6. These book blogging websites do cross pollinate don’t they – hello again to everyone here! Bill, I think doing some serious walking out on the Nullarbor sounds wonderful.

    Lisa people here who read a certain newspaper/listen to certain radio commentators, are saying very unpleasant things about Dan Andrews, and the last thing we need now is nastiness. I feel so sorry for the man, he looks desperately tired and disheartened. I find myself worrying about him. I don’t know why we always seek out someone/something to blame, instead of just getting on with the job. Mistakes happen, I wish we would just get on with fixing things as best we can.

    You’re right, Four Corners is about 5G, eeeeeek.

    Bill, I hope you travel OK.


    • Hi Sue, thanks for coming over for a look, and bigger thanks for commenting. I do the same, follow commenters I see on other blogs and so yes there is pretty much a circle of the same people following and commenting on Lit.Blogs around the Anglosphere.

      I read the Age and I think I might also (without knowing how) follow Daniel Andrews’ Facebook page. It’s disappointing that the state that imposed the strictest restrictions first time round ended up with the biggest outbreak, and that must be causing him more than a little pain.


      • Yes, I do feel sorry for him – and I was just wondering today, Sue, about his mental health. I hope he’s strong. I don’t know how the poor man sleeps at night. I hope he has a lovely supportive family.


  7. I know I read this post several days ago, but apparently I didn’t delete it from my email or comment! Apparently, I just thought about the Australian government bayonet-ing your brain over and over in the name of safety. Ugh. And didn’t you say you have to stay in the area until the test results come back?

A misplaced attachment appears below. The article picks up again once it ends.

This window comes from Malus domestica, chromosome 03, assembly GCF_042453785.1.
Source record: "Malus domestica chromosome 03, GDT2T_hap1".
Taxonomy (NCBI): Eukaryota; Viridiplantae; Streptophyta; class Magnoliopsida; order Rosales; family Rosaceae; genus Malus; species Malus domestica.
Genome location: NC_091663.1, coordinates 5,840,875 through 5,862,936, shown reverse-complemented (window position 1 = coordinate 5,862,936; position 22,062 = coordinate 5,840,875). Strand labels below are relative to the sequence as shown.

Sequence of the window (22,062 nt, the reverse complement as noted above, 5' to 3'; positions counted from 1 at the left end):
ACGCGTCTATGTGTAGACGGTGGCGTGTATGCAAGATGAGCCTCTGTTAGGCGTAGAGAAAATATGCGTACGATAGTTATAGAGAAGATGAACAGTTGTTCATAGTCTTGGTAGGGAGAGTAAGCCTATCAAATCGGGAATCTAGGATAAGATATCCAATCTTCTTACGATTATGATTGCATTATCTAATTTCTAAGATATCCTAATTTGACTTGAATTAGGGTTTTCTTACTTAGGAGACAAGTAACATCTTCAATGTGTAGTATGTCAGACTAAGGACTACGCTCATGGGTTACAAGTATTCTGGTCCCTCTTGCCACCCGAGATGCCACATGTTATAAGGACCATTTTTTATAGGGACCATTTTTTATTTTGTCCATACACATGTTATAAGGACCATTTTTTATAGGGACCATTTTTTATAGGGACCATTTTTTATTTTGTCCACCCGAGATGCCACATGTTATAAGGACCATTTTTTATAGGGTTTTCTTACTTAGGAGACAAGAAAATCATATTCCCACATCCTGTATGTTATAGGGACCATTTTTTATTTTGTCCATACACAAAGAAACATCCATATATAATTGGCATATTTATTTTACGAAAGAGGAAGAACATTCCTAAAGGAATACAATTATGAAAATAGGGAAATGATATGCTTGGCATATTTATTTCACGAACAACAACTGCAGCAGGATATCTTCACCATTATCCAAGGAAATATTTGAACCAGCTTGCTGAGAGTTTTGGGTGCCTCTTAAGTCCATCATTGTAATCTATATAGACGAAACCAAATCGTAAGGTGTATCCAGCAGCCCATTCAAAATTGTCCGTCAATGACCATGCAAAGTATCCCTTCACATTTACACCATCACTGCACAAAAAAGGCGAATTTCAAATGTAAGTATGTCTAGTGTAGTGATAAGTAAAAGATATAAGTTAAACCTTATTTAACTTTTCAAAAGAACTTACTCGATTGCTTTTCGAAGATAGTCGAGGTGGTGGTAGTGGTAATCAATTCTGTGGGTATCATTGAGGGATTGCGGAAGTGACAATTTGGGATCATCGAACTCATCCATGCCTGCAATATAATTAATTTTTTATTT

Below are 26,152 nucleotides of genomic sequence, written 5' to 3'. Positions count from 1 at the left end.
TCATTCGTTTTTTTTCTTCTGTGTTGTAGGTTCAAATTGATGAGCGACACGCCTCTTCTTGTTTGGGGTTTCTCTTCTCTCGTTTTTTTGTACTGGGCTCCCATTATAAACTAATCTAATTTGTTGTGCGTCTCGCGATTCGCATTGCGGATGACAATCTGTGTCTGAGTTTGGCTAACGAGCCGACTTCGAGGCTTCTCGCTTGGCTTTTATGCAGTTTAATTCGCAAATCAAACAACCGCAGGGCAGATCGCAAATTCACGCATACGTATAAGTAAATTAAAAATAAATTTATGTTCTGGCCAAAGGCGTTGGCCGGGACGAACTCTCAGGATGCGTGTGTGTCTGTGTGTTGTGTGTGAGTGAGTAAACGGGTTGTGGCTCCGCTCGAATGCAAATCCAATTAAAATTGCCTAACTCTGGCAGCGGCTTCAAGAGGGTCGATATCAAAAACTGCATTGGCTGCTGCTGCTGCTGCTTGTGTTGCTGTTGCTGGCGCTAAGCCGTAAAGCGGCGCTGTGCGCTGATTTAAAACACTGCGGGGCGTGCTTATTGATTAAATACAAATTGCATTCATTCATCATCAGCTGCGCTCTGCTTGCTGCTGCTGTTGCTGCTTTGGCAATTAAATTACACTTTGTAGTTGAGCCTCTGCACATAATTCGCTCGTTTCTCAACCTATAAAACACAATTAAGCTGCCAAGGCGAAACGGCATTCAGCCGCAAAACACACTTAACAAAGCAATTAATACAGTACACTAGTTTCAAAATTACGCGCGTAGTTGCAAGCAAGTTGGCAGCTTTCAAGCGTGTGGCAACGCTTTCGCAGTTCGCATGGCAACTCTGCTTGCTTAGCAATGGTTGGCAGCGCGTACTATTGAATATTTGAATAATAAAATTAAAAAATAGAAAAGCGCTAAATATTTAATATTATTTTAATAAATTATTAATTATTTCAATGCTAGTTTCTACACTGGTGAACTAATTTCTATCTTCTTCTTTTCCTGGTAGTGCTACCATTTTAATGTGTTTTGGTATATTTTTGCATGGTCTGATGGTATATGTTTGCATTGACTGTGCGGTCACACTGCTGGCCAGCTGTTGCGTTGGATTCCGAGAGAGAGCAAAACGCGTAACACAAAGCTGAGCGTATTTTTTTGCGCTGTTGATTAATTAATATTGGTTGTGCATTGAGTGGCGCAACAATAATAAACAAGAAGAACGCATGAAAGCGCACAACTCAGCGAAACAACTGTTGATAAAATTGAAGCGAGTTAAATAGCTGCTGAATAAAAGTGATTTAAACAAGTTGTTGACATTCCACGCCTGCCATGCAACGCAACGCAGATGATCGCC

I’m with you about waiting rooms in medical facilities. My cousin went to the hospital many years ago for treatment of one thing, caught a horrible disease while in the hospital, and died. It was like something straight out of a horror movie.

    I’m glad you’ve got some old science fiction. The stuff that would come in the super cheap paperbacks and the monthly magazines are so fun to read. I’m not old enough to have experienced such books and stories when they came out, but many are anthologized, and I read those.


    • 6.30 am here and I’m out loading to go back to Melbourne which is all but shut down. I’m assured I’ll get in and out but I think it might be the last one for a while.

      I read English SF at school but the student union library at uni introduced me to Galaxy, Astounding, Amazing, magazines that ran monthly serials with writers like Robert Heinlein, and I was hooked.

      Liked by 1 person

      • Melanie, I really hope WA sticks with its current rules and all I require when I return from Melbourne is testing (day 2 and day 11) but it’s all more hassle and more risk than I need, so I might just stay home when I get back and see what local work I can get and do some reading and writing. Hotel quarantine is not on the cards for truck drivers, yet. Couple of thousand bucks for a two week stay would make driving to Melbourne pointless financially.


  8. I’m reading your posts backwards, so I know your test is negative.

    I don’t know how you keep your calm with all the rules, stops, tests and other hurdles on the road.
    Bon courage, as we say here and stay safe.

    Here too, the fuel prices have decreased. (1.25€/l compared to 1.45€/l before Covid) but food prices haven’t increased.


    • Tonight I am on my way back east. The big carriers have been complaining bitterly about SA’s 7 days rule because it forces drivers to get tested along with infected people in Melbourne and Sydney. There was no clear story about how the rule was being interpreted for untested drivers, but some suggestion they could enter SA if they got tested within 24 hours (which if I push hard would see me all the way across the state). So I got tested again in Perth this evening and will have to hope I’m unloaded, reloaded and out of Melbourne by Tuesday, and back in WA within the week. It’ll be close.


      • Hm. Most unsatisfactory. I suspect Vance is more fun read than listened to. Might be hard to find in second-hand book stores, he’s been dead for a while. But do chase up “The Moon Moth”, it’s a great short story.